The share of women among employees with the highest wage earnings in large companies and organizations (500 + employees) has increased, but there is not much.
In 2010, the top salary was still 15% of women in 2017, which was 20% showed by new figures from the statistics office. Within these companies and organizations, as many men as women, as in 2010.
Grow "too optimistic"
A steady and substantial increase of top women, according to Netherlands statistics. But this is a bit optimistic, says Suzan Steeman, expert labor market at Network Women Inc. against RTL Z. "This is an increase of less than one percent per annum."
Moreover, she says, 20% are also under the Dutch Government's target for women in top positions. And despite all the efforts and campaigns to get women at the top and to ensure equal pay. She works at the store.
The pay gap is 15.5%
When it comes to women at the top, Steeman may and should be better both in terms of figures and wages that women receive. Women still earn 15.5% less than men, calculating Women Inc.
This pay gap is calculated by taking the average gross hourly wage of all men who work and the average hourly wages of all women working in the Netherlands.
Who are the top employees?
The Netherlands had 6,600 people with maximum incomes in 2017. In addition, Netherlands Statistics looked at the 0.2% wages paid in private and public organizations on the basis of the annual salary. Women receiving such a salary work mainly in care, services or education.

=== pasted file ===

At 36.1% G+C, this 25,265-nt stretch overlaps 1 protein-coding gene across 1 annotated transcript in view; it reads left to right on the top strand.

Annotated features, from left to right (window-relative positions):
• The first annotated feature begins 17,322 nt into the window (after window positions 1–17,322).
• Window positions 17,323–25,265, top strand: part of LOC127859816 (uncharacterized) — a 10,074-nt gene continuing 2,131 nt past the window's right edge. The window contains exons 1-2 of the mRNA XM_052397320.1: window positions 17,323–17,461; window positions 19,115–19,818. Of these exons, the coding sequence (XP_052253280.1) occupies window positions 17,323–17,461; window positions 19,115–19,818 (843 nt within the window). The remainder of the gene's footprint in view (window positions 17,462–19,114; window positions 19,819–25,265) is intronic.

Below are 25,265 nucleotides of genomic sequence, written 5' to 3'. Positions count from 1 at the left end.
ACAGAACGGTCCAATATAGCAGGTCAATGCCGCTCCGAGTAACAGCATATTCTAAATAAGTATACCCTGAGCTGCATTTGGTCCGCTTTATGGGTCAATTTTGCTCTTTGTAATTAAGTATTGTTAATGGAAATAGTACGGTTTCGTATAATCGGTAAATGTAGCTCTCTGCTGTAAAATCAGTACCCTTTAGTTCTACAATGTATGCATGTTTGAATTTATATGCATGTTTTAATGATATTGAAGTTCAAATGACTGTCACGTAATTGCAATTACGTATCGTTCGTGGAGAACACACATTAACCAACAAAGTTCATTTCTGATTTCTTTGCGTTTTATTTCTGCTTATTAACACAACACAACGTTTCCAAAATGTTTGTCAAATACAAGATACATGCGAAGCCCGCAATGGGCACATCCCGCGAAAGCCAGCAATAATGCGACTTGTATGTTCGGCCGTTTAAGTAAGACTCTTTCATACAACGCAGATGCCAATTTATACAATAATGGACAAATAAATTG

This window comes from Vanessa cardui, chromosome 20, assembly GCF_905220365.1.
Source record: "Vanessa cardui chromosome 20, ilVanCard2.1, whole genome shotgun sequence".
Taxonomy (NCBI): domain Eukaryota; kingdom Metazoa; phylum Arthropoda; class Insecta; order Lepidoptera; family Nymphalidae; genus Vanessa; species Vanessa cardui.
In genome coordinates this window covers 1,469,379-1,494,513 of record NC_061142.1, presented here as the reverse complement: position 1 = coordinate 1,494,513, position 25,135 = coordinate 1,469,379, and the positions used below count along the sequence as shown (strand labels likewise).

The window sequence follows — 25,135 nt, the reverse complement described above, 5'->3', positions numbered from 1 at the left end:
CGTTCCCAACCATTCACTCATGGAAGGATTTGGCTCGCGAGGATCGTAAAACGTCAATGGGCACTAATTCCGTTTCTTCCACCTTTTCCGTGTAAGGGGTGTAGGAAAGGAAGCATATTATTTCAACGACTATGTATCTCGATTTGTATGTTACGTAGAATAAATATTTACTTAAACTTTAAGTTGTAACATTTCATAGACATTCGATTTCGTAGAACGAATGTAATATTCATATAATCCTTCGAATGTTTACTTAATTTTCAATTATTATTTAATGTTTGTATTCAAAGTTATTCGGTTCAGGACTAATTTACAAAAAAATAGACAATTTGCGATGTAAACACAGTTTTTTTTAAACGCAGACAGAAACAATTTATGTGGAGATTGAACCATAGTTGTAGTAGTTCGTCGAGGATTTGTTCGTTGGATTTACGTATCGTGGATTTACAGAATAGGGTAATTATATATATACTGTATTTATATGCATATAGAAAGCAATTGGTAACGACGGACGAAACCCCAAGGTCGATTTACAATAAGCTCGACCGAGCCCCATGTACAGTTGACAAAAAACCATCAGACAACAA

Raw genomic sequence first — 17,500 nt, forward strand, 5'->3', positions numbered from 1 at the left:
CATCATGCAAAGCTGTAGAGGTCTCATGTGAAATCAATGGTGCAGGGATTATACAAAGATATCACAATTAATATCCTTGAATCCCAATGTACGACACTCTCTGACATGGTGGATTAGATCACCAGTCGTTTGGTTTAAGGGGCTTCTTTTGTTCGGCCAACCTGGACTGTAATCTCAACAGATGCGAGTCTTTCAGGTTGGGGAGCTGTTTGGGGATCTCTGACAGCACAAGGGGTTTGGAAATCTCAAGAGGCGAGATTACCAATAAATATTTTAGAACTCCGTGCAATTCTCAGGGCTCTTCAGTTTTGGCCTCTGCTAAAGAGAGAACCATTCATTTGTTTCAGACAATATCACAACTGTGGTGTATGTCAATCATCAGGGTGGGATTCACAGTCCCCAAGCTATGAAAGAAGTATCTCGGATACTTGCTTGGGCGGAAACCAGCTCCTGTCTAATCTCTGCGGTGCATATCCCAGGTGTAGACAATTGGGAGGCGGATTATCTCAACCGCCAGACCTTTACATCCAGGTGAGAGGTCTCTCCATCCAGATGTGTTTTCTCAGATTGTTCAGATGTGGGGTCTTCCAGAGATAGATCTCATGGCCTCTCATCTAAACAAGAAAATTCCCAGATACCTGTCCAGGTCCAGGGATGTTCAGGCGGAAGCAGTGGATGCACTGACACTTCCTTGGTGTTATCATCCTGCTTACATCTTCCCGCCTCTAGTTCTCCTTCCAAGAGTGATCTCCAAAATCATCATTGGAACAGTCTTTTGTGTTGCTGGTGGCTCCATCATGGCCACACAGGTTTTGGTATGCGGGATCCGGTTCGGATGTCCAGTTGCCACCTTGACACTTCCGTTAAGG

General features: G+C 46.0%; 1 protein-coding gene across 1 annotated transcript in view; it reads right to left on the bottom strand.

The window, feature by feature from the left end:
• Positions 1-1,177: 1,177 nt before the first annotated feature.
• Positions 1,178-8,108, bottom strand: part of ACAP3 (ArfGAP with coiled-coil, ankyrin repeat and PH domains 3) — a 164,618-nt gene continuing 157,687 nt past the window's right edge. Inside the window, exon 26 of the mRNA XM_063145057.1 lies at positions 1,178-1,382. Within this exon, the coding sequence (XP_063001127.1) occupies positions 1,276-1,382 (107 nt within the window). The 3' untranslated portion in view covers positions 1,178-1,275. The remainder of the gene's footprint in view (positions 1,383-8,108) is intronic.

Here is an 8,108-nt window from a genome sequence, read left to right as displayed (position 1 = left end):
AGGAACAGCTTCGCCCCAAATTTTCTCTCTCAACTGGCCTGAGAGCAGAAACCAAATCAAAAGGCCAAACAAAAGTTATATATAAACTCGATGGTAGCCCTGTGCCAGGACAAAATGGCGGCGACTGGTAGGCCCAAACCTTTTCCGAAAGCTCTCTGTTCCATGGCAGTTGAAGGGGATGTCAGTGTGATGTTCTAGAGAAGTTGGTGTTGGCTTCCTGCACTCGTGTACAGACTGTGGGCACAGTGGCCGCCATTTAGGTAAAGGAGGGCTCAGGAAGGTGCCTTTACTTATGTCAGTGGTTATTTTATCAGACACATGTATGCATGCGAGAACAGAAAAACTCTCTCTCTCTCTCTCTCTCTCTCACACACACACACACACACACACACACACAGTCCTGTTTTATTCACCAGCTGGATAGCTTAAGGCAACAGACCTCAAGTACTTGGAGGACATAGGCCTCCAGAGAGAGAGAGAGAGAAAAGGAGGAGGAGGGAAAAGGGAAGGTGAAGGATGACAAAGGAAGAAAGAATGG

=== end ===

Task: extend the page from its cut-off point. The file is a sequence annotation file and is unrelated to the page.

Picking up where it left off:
In 2017, 64% of people aged 50 and over. Among women, this is different: among people aged between 30 and 40, 26.3% were women. Among those aged between 40 and 50, 25.7% were women and 17.2% were over 50 years old.
Working half-time at the top?
The unequal position of men and women in the labor market is related to the fact that women work part-time more often than men and take more unpaid care, says Steeman.
Working part-time and getting to the top does not seem to go well either. In the recently published report (pdf) from McKinsey's consultancy firm, "Improving the Potential: The Value of Multiple Equality between Women and Men in the Dutch Labor Market", it states that no causal relationship has been demonstrated between part-time work and reaching top functions.
And when it comes to wages, women simply do not have to negotiate better? "Women ask how often men ask for a salary increase, but they get it less," says Steeman. "It's 25% more likely that a man gets a pay rise than a woman."
This can be done with discrimination, she says. Perhaps this discrimination usually happens unintentionally and comes through the formation of unconscious imagery and prejudices. "
Make public wages
What would help is more transparency in terms of wages, as already exists in Iceland, Belgium, Germany and the United Kingdom, says Steeman. "There is a legal requirement that companies have to publish information about the remuneration of their employees and, for example, they must analyze their remuneration for men and women."
Mijntje Lückerath is a professor of corporate governance at the University of Tilburg and compiles the Women's Index every year. According to her, companies themselves must do their best to bring women to the top.
Previously, he told RTL Z: "Because, despite all the good intentions and measures, we simply do not see results."